Eid in difficult days

Let us hope that this Eid we use the occasion to reflect on what has become of us, what we can do for a better future.

Editorial August 30, 2011

The happiness of Eid is no longer about the spontaneous upsurge of joy; it is about the persistence of Muslims in saying yes to life no matter how tough it is. People say it is the urban man’s hardening of the heart against others’ suffering; some say it is the affirmation of faith in the face of tribulation. Routine prayers all across Pakistan repeat that Muslims are observing Eid under duress because of their sins and that they have to be more pious and observe the rituals of faith more strictly to assuage the wrath of Almighty Allah.

The facts are staring us in the face. There is violence in our land and it is borne out of external factors as well internal ones. The killers linked to international terror murder innocent Pakistanis, a stark example of how Muslims have killed Muslims in history, no matter how much the ‘deep state’ insists it is not al Qaeda but Americans and Indians. In Karachi, which is now a miniature of Pakistan’s national travail, the stakeholders of governance are killing one another to eclipse the cruelties of al Qaeda and its local affiliates.

Eid is a collective festival and during its celebration one would assume that friends as well as rivals will embrace one another and remember that they are brethren in faith and that acts of omission and commission have to be forgiven. But the truth is that this one day will not change the ground realities of divisions among us; will not make friends of those who torture and cut up people to stuff their bodies in bags and their victims. One wonders if religion has lost its binding power, especially given the killing spree that went on through Ramazan in Karachi.

The state has wound down in the past decade or so and that includes the decade of Musharraf’s years of high economic growth rates. As the economy contracts under unavoidable IMF conditionalities, more and more people are unemployed and those still employed find it hard to take the shock of rising prices. The services the state is expected to provide have gradually dwindled and come to a halt in some areas. It is not safe to travel by road because the roads are no longer protected. The mass transit system of the railways has become dysfunctional and subject to violence by helplessly suffering passengers.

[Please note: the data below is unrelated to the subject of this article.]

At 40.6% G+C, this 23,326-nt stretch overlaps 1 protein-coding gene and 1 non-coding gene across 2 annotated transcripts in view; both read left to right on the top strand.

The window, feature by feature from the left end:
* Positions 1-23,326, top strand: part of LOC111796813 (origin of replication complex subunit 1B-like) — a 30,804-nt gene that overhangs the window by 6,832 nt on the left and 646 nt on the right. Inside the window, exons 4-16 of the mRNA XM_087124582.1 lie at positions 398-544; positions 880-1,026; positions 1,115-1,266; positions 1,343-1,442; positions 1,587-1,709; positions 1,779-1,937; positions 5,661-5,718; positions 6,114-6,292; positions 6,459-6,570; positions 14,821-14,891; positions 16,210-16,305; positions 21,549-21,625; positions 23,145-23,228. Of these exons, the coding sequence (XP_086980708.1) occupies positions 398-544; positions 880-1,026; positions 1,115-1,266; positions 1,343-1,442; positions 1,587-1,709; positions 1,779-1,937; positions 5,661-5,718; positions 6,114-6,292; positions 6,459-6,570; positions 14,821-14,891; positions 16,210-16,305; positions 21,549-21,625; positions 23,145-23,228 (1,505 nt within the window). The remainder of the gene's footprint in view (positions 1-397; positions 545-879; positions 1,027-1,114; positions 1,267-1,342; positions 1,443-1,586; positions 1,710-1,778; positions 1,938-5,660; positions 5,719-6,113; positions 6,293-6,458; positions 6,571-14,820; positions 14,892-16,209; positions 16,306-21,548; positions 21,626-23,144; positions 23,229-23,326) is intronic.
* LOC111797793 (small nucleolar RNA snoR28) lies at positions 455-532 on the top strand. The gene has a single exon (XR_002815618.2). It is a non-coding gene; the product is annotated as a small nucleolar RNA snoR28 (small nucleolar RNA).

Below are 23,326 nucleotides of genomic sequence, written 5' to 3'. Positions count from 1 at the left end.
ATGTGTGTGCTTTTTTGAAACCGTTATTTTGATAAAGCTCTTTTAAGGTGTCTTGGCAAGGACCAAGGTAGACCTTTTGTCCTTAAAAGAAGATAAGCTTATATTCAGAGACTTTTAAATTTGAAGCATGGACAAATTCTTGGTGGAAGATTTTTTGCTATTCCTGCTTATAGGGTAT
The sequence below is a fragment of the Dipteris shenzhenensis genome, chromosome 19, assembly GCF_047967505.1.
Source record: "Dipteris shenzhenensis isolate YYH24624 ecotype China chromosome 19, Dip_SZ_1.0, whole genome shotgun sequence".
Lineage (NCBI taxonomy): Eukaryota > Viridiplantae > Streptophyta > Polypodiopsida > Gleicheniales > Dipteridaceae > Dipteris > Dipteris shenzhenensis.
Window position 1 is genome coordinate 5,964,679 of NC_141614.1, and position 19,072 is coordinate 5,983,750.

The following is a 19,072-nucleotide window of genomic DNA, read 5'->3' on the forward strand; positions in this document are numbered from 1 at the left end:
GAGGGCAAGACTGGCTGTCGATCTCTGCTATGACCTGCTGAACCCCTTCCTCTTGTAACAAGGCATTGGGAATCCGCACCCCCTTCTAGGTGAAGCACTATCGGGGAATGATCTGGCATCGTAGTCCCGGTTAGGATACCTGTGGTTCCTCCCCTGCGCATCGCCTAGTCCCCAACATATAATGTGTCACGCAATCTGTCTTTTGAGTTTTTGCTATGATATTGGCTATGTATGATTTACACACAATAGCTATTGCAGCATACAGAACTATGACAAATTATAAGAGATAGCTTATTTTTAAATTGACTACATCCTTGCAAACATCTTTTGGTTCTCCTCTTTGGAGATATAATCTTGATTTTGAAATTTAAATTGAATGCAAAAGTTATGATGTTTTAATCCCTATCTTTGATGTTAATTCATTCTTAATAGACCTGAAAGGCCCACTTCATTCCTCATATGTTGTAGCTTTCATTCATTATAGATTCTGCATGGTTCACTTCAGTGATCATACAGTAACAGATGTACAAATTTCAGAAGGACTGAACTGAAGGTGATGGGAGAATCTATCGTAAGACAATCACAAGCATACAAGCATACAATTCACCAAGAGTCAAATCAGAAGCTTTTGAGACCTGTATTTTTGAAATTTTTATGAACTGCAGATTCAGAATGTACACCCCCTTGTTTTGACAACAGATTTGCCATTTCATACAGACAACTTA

The terrorist who has joined hands with al Qaeda kills with impunity and no remorse during Ramazan because the prayer congregation is a sitting duck. He fasts while killing others and joins the very people he kills in the prayers of Eid, that is, if he is not blowing up innocents on Eid day. Those who look at this mayhem are divided on what to make of the phenomenon. The thinking of the killer has seeped into the minds of the victim population. Those who kill and those who are getting killed are on the same page with their isolationist rage against America and the West.

Extremism has been embraced at a time when it should have been shunned in the face of the ‘khariji’ philosophy of al Qaeda. The common man is encouraged by the pulpit, the TV anchor, and the column-writer to hate those who do not agree with this uniformity of the extreme mind. Hate speech is being used, not against al Qaeda and its ‘fitna’ but against fellow-Pakistanis who dare to think differently. The security forces are not spared by this penetration of poisoned thinking. But as one says this, one is made to realise that the state is no longer able to defend the police in Karachi against the killing spree of the mafias. In old times, the state would have come to an end, but in the 21st century the failing post-colonial state in Asia, Africa and the Middle East has lingered in the midst of unspeakable public suffering. Let us hope that this Eid day we use the occasion to reflect on what has become of us and what we can do for a better future. Atleast we can try and make it a memorable day for our younger generations.

Published in The Express Tribune, August 31st, 2011.

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